High Chief Okpame Ozekhome Write A Powerful Open Letter to Edo State Governor, Godwin Obaseki


A request for the incorporation of the Afemai Central Language books to be taught in Edo North Schools

Your Excellency, I crave your indulgence to present to you my passionate appeal for your kind consideration. To unveil this laudable request, please permit a little preamble into the background history of the Afemai people, which comprises Etsako, Owan, and Akoko Edo. These three groups making up the Edo North Senatorial District share a bond of unity that enables them to actualize every possible plan to move the community to a greater height.

History has it that the Afemai people with their unique cultural heritage migrated from Benin Kingdom to their present-day settlements about the 14th century following certain developments in the Benin Kingdom.

It may interest you to know that Edo North, otherwise known as Afemai, today has about 30 dialects, which makes it cumbersome to be taught in schools. This also poses a threat to unity in Edo North.

As a result of the comatose nature of various dialects, the Edo State Government in its wisdom decided that the three senatorial districts should each come up with a modality to streamline an arrangement on how to implement a central language that would perfectly unite the communities without anyone with a biased tendency. That will also align with the school syllabus as a proper guideline that aids teaching.

Edo South was the first to be given the green light with the Bini Central Language, which has since been approved and incorporated into the school curriculum. The other two senatorial districts, Edo North and Edo Central, are yet to be given approval.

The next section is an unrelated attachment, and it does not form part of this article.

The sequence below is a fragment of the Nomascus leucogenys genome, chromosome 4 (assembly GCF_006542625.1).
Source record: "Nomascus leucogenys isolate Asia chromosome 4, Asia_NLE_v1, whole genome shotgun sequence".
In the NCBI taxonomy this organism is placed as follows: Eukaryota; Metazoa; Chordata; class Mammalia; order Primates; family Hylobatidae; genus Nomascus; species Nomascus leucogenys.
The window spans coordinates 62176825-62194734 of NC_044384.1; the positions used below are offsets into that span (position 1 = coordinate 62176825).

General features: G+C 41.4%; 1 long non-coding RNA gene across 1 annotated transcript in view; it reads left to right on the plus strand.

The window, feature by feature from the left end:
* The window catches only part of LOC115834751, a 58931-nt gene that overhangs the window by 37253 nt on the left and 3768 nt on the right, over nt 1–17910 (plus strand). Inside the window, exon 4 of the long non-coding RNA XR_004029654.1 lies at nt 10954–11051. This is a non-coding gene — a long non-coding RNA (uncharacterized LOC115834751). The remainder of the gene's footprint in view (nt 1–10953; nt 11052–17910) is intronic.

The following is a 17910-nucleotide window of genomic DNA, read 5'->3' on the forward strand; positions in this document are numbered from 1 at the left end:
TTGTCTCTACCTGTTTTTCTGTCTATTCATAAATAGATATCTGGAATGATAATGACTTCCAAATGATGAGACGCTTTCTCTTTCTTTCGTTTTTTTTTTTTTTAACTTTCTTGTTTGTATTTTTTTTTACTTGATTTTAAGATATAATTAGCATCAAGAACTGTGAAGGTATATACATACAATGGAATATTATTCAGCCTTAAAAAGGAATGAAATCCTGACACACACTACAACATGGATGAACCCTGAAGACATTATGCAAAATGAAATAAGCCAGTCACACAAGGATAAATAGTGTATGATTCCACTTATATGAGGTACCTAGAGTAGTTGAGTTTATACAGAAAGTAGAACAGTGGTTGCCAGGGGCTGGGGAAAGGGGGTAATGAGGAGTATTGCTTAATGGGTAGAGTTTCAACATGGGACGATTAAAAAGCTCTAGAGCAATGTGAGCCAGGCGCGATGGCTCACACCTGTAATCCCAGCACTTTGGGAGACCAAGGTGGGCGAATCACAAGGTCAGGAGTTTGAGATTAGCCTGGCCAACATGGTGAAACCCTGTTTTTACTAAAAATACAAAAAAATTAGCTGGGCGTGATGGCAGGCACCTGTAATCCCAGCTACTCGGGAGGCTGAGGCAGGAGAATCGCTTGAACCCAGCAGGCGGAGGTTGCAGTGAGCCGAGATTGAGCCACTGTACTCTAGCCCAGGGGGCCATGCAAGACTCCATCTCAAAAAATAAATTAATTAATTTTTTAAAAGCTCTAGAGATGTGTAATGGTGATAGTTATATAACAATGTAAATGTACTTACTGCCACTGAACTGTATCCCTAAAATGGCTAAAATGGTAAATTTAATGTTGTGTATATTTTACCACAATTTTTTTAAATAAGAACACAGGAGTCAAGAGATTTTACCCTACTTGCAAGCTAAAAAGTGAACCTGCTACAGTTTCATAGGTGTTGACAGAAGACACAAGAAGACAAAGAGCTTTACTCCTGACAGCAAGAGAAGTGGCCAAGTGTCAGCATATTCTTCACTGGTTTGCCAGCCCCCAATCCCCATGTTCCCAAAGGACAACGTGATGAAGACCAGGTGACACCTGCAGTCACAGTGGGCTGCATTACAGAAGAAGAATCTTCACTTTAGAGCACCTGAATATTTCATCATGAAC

The Federal Government had earlier announced a new National Policy on Education which states that pupils’ first indigenous language would be prioritized to enable them to have a sense of commitment to their mother tongue in the first three years of basic education.

UNESCO has also been championing the advocacy of multilingual education based on the mother tongue from the inception of a child’s education.

Research shows that education in the mother tongue is a key factor for inclusion and positivism. The quality of learning will be appreciably inclined to bring the best out of the child. This will also improve the mental health of the child to focus on learning and be bold enough to ask questions without fear of making blunders that will jeopardize his academic performance.

I laugh and at the same time get flabbergasted when some people exhibit their political chauvinism that does not relate to the present-day reality and with no bearing on the context and the issue at stake. They address issues in a mendacious manner. What readily comes to their mind is to kill the burning desires of the elite who want a positive change in their community.

Those narrow-minded individuals kill the aspiration of others who promote the progress of their culture to an enviable height. They ask, “What do we gain in having the Afemai language in our school syllabus?” This shows how myopic they are. The truth remains that our culture is what showcases who we are and our belief systems.